Those who were at the Global Tax Transparency Summit yesterday heard me speak early in the day on the almost inevitable subject of country-by-country reporting.
This issue was addressed in the first session of the day. Pascal Saint-Amans said it is working for tax behind closed doors as far as the OECD is concerned and suggested NGOs should be pleased: the OECD country-by-country reporting template is not far removed from what I first suggested. German MEP Fabio De Masi was clear that this had to be public data and was equally clear in the logic of his case.
Then Chas Roy-Chowdhury of the Association of Chartered Certified Accountants (the largest UK based accounting body) offered a typical woolly accounting professional explanation for why transparency may not be such a good idea after all. Chas in this way typifies his profession. If given the chance to deny the user of accounts information they might need he takes it, however he might disguise that fact.
This was enough excuse for me to highlight the obvious paradox of the day. The Global Tax Transparency Summit took place with the support of parliamentarians from around thirty countries. It was sponsored by these organisations:
And not a single accounting professional took to the podium during the day to explain the role of the accounting profession on this issue. The ACCA and ICAEW were in the audience, the latter being silent, as ever. But the IFRS Foundation, Financial Reporting Council and other regulators with responsibility for ensuring that financial statements deliver relevant, reliable, consistent, comparable and comprehensible information to their users were notable by their absence. And I chose to point this out.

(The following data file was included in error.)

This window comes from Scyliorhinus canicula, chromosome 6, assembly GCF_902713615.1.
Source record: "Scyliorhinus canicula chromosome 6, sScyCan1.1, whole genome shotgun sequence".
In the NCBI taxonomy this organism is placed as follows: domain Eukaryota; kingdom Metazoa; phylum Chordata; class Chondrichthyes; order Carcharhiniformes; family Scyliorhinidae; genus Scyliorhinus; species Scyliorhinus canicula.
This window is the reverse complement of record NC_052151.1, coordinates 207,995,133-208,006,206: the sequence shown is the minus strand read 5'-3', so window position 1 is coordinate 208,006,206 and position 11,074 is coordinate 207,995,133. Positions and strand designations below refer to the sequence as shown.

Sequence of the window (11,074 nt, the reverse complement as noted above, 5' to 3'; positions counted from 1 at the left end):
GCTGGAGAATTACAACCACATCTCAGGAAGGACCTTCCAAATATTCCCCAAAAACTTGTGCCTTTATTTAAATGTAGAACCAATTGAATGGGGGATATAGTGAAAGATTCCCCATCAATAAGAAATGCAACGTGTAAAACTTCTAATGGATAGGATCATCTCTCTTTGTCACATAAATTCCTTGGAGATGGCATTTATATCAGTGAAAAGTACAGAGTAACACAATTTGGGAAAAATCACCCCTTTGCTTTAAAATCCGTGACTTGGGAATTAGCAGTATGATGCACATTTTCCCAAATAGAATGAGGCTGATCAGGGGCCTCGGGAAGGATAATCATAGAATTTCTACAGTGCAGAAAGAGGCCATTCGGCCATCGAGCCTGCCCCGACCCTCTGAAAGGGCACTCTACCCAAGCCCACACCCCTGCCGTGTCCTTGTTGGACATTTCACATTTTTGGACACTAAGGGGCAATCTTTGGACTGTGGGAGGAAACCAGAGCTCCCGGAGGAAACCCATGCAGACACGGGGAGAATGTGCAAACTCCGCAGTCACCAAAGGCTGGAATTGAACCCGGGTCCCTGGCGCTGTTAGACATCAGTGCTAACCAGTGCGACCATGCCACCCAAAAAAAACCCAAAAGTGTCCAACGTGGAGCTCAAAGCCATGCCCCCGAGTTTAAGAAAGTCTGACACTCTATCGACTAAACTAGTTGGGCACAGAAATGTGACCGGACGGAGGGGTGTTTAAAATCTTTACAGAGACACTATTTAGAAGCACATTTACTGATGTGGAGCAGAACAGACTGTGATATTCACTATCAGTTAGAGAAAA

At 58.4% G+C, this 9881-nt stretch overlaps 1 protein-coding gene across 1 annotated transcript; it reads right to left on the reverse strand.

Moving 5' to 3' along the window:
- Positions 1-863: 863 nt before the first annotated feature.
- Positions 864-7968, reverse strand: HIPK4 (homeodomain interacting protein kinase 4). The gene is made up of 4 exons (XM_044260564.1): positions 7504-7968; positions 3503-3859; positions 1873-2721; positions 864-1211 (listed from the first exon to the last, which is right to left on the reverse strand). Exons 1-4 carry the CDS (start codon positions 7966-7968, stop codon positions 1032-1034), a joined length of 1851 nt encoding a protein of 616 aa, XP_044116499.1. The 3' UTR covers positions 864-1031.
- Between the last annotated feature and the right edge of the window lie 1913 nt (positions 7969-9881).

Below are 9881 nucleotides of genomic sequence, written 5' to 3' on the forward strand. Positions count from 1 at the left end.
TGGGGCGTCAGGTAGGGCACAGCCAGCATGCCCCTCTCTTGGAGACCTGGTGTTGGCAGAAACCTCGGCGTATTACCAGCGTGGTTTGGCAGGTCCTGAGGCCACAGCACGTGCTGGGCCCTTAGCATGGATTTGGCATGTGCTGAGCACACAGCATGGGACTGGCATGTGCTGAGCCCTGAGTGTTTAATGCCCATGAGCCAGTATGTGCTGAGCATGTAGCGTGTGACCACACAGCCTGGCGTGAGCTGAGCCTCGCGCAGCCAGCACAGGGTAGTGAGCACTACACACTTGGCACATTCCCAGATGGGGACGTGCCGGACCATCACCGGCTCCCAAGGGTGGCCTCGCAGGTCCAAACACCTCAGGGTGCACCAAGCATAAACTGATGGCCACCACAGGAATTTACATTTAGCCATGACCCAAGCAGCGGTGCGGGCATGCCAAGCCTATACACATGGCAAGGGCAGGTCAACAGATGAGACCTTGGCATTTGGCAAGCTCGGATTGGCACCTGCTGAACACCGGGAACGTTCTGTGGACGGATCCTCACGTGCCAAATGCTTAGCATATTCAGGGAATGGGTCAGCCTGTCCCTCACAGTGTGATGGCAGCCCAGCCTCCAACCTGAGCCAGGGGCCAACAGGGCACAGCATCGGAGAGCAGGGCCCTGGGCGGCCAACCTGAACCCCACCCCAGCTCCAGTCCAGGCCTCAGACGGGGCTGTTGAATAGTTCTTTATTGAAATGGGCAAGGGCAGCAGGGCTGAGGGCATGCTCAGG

I was told by at least two journalists that the steam could be seen to be rising during my intervention and I am unapologetic for that. I am profoundly ashamed of the fact that my own profession refuses to engage on this issue. I think it negligent on their part that they will not discuss the most important accounting issue of our day. I am furious that they simply claim that country-by-country reporting is just tax data and not accounting information at all, as one very senior Big Four firm accountant told me during the day, when this is utter nonsense: since when was data on turnover, profits, accounting provisions for tax, investment and employment tax data? This is just an excuse to justify opacity.
The fact is that all the bodies to which I refer are supposedly run in the public interest. And what this issue makes clear is that they are not being run in that way: they are being run in the interests of tax avoiders and tax havens. I think consideration has to be given to sanction for that failure.